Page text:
Offshoring has been an issue for a long time. The United States has been sending jobs overseas for decades. But now there is talk of bringing those jobs back to the United States. Reshoring is the idea that American manufacturers will bring production back to the U.S. At first glance, this is an exciting idea. Logically, reshoring production will provide manufacturing jobs for Americans and a boon the the U.S. economy. But are we being realistic about reshoring? Is reshoring actually going to happen to the extent that we believe it will and would it actually benefit the U.S. as much as we would hope it would?
What are our expectations?
An optimistic view of reshoring has U.S. manufacturers bringing back as many jobs as, if not more than, were sent overseas. This makes sense, right? The jobs were here, then they were there, and now they will be here again. Many of those manufacturers have grown since offshoring, which should mean more jobs. It’s just a matter of geography, right? It’s not that simple, however.
Why are we excited about reshoring?
There are a number of reasons to be hopeful about reshoring. It seems likely to happen considering wage increases overseas, higher freight costs, higher energy costs, and an increased demand for domestic products, just to name a few factors. The more goods America makes, the less we have to import, and the more we can export. Investments in manufacturing provide more of an economic return than nearly any other industry. Manufacturing is repeatedly referred to as the backbone of America’s economy, and a strong manufacturing sector fosters a strong economy.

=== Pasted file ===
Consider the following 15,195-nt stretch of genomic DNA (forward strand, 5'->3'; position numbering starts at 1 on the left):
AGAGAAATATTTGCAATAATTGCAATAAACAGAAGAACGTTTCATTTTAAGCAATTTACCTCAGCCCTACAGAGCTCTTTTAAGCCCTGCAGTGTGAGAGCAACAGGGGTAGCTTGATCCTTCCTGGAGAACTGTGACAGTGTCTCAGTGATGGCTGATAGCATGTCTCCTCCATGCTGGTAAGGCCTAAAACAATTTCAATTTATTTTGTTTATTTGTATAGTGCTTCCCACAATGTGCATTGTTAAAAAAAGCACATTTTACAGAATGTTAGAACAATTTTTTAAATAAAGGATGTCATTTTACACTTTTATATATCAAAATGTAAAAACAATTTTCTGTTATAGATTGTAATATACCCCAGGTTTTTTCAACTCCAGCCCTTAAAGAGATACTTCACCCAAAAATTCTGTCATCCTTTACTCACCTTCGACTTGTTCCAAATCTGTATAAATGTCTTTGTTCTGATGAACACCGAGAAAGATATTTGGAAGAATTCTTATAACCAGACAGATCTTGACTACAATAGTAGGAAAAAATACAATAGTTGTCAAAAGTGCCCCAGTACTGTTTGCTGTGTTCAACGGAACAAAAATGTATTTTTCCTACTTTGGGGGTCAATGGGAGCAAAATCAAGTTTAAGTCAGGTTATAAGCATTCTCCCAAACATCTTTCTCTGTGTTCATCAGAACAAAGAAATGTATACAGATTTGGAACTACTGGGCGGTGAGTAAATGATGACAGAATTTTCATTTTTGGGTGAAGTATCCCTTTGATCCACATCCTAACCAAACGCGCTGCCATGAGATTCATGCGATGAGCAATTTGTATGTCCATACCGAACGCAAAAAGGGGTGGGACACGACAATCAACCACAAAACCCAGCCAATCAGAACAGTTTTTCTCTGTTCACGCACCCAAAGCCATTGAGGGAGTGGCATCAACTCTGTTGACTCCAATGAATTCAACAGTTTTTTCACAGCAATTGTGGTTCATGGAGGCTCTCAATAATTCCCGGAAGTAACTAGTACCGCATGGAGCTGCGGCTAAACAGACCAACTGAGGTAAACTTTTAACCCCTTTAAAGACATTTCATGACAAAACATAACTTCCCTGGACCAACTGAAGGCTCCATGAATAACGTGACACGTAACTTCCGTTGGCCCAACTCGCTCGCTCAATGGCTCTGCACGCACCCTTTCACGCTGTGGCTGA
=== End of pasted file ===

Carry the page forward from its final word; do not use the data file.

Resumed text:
Will reshoring bring more jobs to the U.S.?
If a manufacturer conducts operations in the U.S., there are going to be jobs for American workers. That goes without saying. However, it’s not likely that reshoring will create as many jobs as were lost due to offshoring, or that it will generate as many jobs as were created overseas. One of the reasons offshoring happened is because it was more affordable to send production to other countries where workers could receive lower wages than in the U.S. Businesses make decisions that are good for business. It does not make sense to bring back manufacturing just to pay higher wages.
Automation provides a way to reshore manufacturing without driving up costs.
The reason to bring production back to the U.S. isn’t purely out of patriotism and national pride. Industrial automation edges out human workers in nearly all aspects when ti comes to manufacturing. Automation is also a great solution to high wages and high freight costs. Of course, because automation displaces workers, we shouldn’t expect reshoring to produce a slew of jobs for Americans. But bringing manufacturing back to America will benefit the U.S. economy.